Young and desperate
It was the anguish of a 9-year-old child that made Rebecca Cammisa vow to press on.
When the filmmaker first met the Honduran boy named Jose at a detention center in southern Mexico, he was alone, scared and crying. He was one of an estimated tens of thousands of Latin American children who annually try to cross illegally into the United States, many by riding the tops of railroad freight cars, most in search of work or missing parents.
For many, the journey ends badly, if not tragically. Menaced by predatory smugglers and corrupt police, the children (the majority from Mexico and Central America) must contend with dodgy weather, hunger and the constant danger of falling off the trains and being killed or losing limbs.
Some travel hundreds of miles only to be intercepted by law enforcement agents and deported home. When Cammisa filmed Jose, he was an underage refugee adrift in an international legal limbo.
“This film took a long time to make, and I kept going back to that scene,” says Cammisa, speaking by phone about her harrowing new documentary, “Which Way Home,” which was screened this summer at the Los Angeles Film Festival and will premiere Monday on HBO. “I just felt this film had to be made at any cost.”
The flood of illegal immigration into the United States from Latin America in recent years is a familiar if still highly contentious story. It’s been dramatized and investigated in numerous documentaries such as “Los que se quedan” (Those Who Remain); feature films including Gregory Nava’s “El Norte” (1984) and the more recent “La Misma Luna” (Under the Same Moon) and “Sin Nombre”; plays, such as Angel Norzagaray’s “Cartas al pie de un arbol” (Letters at the Foot of a Tree); and in art and photography exhibitions.
Without resorting to any background narration, “Which Way Home” raises questions about cross-border immigration policies and the macro-economic causes that propel people from struggling countries to stream into developed ones.
But for many viewers, the most direct impact of “Which Way Home” will be registered in the simple, poignant stories it tells of vulnerable, often dangerously naive young people pursuing a vague idea of bettering their lives by cutting themselves off from their families and communities. Filmed in El Salvador, Mexico, Honduras, Guatemala and the United States, the movie depicts a number of these innocents abroad, including the Honduran best friends Kevin and Fito, who are tracked en route to southern Texas. The ultimate fate of some children who appear in the film is unknown.
“What’s so powerful about the film is it really reminds you of what a great country we live in, and that people are desperate to come here,” says Sara Bernstein, HBO’s vice president of documentary programming and supervising producer of “Which Way Home.”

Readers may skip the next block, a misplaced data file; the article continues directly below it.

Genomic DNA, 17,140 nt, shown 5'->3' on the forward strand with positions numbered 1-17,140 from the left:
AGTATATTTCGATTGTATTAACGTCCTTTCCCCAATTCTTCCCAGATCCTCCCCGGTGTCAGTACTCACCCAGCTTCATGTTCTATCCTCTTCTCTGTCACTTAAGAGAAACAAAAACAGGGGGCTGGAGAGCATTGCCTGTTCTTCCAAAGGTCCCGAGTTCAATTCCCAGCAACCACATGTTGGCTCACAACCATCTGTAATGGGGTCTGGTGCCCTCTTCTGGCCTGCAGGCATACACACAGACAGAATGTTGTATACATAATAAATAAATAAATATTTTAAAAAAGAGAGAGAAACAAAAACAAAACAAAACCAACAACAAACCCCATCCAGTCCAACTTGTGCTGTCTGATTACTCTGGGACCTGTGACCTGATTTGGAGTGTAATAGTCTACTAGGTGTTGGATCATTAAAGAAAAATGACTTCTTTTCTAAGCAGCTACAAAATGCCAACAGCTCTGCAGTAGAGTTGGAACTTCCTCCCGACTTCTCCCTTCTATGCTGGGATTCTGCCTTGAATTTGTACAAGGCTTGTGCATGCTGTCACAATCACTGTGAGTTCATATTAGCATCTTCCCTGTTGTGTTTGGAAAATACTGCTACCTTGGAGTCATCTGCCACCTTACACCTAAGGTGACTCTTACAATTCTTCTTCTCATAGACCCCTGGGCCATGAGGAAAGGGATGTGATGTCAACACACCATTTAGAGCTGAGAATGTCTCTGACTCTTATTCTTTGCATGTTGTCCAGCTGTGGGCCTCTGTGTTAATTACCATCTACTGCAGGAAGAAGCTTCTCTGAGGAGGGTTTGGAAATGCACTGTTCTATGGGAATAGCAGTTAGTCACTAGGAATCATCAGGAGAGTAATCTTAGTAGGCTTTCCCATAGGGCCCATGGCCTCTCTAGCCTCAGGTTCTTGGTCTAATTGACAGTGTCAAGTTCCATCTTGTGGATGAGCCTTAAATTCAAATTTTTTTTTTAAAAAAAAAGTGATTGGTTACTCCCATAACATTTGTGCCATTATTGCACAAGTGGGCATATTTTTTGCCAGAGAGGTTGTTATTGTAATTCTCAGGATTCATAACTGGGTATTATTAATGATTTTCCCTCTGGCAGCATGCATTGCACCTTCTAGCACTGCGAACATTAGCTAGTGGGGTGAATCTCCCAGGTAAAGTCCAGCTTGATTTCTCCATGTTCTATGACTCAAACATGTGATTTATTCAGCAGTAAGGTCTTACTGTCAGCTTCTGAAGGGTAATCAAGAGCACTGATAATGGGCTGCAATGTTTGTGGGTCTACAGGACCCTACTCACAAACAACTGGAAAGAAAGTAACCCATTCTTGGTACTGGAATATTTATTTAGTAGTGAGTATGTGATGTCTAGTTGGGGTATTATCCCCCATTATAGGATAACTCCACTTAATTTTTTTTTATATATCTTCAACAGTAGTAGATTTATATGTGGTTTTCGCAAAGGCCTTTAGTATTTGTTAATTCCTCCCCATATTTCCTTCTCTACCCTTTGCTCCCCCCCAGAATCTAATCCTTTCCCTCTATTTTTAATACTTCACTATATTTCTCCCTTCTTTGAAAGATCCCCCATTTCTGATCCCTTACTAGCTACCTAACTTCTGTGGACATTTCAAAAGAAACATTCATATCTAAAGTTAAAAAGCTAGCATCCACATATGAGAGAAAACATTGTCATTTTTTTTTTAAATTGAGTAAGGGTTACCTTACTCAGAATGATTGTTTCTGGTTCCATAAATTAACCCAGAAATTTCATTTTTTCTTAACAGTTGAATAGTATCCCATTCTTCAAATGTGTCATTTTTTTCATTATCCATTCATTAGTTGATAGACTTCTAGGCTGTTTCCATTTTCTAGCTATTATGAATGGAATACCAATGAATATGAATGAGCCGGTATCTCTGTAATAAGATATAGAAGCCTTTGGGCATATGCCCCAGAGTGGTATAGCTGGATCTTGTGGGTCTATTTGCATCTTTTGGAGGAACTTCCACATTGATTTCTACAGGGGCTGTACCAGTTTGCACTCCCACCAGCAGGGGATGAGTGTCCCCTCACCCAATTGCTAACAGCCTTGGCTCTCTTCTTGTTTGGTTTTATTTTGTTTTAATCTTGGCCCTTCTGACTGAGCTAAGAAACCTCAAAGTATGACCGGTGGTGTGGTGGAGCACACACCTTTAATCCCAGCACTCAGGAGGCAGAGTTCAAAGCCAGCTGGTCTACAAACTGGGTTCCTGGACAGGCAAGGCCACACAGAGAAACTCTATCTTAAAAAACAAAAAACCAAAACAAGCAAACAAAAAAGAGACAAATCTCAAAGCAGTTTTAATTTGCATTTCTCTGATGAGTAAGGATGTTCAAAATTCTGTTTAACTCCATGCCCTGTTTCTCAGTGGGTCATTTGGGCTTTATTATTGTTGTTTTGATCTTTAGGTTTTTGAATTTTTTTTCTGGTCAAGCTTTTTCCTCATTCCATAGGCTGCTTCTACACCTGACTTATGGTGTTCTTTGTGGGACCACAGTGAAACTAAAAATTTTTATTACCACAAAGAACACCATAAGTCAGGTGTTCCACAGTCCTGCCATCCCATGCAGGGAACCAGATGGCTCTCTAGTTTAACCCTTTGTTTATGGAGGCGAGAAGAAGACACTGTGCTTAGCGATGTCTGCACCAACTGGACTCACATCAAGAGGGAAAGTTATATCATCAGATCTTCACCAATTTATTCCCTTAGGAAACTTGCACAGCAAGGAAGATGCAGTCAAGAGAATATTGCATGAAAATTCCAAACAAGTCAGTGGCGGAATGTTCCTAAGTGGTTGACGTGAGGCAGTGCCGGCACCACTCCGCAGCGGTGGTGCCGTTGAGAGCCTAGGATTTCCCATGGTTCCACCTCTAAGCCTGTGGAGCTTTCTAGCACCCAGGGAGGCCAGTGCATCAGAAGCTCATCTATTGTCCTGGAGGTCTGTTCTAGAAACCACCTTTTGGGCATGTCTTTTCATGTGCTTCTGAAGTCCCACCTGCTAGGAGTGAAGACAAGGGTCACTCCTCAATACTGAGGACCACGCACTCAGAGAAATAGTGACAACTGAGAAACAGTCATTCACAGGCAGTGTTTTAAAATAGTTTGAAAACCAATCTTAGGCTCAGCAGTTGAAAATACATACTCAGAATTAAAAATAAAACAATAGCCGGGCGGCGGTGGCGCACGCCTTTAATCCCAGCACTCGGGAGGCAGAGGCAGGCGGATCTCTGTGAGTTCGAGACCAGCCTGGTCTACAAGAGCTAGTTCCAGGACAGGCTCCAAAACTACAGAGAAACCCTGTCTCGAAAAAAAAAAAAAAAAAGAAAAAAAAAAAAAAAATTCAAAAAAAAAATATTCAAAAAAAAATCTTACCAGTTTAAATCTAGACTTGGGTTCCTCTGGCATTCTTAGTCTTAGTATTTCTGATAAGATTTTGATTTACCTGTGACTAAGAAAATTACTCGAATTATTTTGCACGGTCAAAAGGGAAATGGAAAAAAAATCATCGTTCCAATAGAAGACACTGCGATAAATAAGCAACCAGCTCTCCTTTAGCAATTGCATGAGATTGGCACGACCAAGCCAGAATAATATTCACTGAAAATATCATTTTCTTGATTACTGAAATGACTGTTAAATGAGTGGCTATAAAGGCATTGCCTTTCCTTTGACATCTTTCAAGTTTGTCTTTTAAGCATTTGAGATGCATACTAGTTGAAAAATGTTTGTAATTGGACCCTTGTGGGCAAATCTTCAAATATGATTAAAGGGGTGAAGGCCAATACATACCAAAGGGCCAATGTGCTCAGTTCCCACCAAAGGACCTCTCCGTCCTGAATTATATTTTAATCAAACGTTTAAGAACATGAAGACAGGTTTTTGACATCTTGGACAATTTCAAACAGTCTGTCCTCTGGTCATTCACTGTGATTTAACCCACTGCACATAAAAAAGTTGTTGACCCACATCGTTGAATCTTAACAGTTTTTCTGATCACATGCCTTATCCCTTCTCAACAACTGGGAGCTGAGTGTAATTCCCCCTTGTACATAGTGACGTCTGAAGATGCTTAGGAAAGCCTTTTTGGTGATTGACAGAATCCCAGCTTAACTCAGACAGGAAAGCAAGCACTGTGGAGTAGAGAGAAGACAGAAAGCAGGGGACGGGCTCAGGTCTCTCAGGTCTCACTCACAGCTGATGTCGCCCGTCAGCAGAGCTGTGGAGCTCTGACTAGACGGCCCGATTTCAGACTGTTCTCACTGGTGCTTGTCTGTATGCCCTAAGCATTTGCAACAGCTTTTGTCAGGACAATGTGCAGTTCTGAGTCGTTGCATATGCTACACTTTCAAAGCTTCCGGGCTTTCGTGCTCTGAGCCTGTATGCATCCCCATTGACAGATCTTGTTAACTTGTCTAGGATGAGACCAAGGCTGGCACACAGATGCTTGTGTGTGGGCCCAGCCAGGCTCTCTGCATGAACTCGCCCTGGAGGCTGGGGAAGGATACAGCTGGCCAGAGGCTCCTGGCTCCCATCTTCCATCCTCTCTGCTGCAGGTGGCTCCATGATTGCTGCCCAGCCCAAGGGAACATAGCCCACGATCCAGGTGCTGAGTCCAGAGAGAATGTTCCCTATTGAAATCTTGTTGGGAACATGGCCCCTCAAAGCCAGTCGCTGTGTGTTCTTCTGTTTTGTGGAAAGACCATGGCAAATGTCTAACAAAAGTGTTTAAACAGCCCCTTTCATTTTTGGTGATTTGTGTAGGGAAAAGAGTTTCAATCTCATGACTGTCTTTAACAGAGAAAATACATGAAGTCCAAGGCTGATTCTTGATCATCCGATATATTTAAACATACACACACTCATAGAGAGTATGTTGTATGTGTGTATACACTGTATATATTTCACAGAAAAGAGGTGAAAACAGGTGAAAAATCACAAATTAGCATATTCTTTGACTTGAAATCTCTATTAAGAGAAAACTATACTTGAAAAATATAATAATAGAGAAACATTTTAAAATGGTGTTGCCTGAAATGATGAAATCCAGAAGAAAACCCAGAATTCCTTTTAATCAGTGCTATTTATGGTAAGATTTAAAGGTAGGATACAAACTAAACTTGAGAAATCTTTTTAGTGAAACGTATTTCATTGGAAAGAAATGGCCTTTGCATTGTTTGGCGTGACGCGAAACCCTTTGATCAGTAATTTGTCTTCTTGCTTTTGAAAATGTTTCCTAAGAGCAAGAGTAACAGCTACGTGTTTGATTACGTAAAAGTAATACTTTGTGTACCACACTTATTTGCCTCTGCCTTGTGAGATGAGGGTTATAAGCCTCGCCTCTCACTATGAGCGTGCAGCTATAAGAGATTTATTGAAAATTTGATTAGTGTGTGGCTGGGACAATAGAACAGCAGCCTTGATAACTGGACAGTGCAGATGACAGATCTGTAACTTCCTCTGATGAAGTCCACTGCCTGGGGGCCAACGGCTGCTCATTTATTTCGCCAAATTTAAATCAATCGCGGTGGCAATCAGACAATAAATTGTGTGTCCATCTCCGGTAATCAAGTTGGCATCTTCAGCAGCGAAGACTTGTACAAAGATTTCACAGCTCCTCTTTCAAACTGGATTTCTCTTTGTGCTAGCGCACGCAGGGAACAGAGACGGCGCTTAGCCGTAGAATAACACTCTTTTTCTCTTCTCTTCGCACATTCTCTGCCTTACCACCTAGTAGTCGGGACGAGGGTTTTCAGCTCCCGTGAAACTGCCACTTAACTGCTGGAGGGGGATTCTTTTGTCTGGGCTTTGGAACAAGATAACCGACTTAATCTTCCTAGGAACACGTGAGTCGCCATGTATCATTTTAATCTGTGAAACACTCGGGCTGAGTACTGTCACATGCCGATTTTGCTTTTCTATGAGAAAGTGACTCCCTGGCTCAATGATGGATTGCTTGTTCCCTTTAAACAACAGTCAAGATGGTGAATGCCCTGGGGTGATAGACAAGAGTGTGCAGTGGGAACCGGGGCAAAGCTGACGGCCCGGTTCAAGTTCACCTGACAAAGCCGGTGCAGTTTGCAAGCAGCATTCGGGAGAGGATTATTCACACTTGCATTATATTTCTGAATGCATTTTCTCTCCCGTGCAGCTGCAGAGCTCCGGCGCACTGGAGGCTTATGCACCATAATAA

Cammisa said she first came upon the subject of child migrants in the fall of 2002, when she got a call from a Los Angeles friend who’d seen “Enrique’s Journey,” Sonia Nazario’s Pulitzer Prize-winning Los Angeles Times series about a young Honduran boy who went in search of his mother after she’d gone to work in North Carolina.
“I read all six chapters and I was completely taken by the story,” Cammisa says of The Times’ series. “Wow, I thought, this would really make a very powerful film.”
It would take six and a half years to complete her work. Much of the delay was due to the difficulty of getting funding, even though Cammisa was awarded a 2006 Fulbright grant and received some financial support from HBO and also from the Sundance Documentary Fund. “To talk about immigration back in 2003, 2004, it’s not the sexiest issue,” she says. “At the time I found the discussion in the media, especially on television, extremely negative, and not that much in depth.”
Among the people who lent a sympathetic ear were Lianne Halfon and Russ Smith, partners of actor John Malkovich in the L.A.-based production company Mr. Mudd, which has helped bring to the screen such feature films as the Malkovich-directed “The Dancer Upstairs” and the Oscar-winning “Juno.” Halfon says that she and her partners were so moved by Cammisa’s eight-minute trailer, including the footage of Jose, that they decided to executive produce the project.
“The story was sort of a revelation, and the emotions it elicited were so powerful,” Halfon says.
“We’re all parents,” Smith adds, “and I think it’s a pretty hard thing to see.”
Before filming began, Cammisa obtained permission from the children’s parents. She and her crew also made a pact to place the children’s welfare above their own interests in recording dramatic material.
Among the film’s other challenges was the difficulty in obtaining insurance to cover the dangerous train travel, and Cammisa’s limited Spanish. (Her mostly Mexican film crew helped bridge the communication gap.)
To capture the children’s most intimate, natural moments, Cammisa adopted the same patient, fly-on-the-wall approach that she used to film her 2002 documentary “Sister Helen,” about a widow who opened a South Bronx home for recovering addicts.
Cammisa hopes that “Which Way Home” may help to inform some Latin American parents about the dangers awaiting their children if they travel the road leading north. She has partnered with UNICEF on an outreach campaign and hopes to show the film in a number of small villages as a kind of cautionary tale. She also is in the process of creating a mechanism that will help the movie’s viewers donate to shelters that aid child migrants.
And although Cammisa doesn’t think that “Americans should have a blanket response” to the complex issues the film addresses, she emphasizes that “this isn’t some terrible thing happening in some corner of the world. This is happening in our backyard.”
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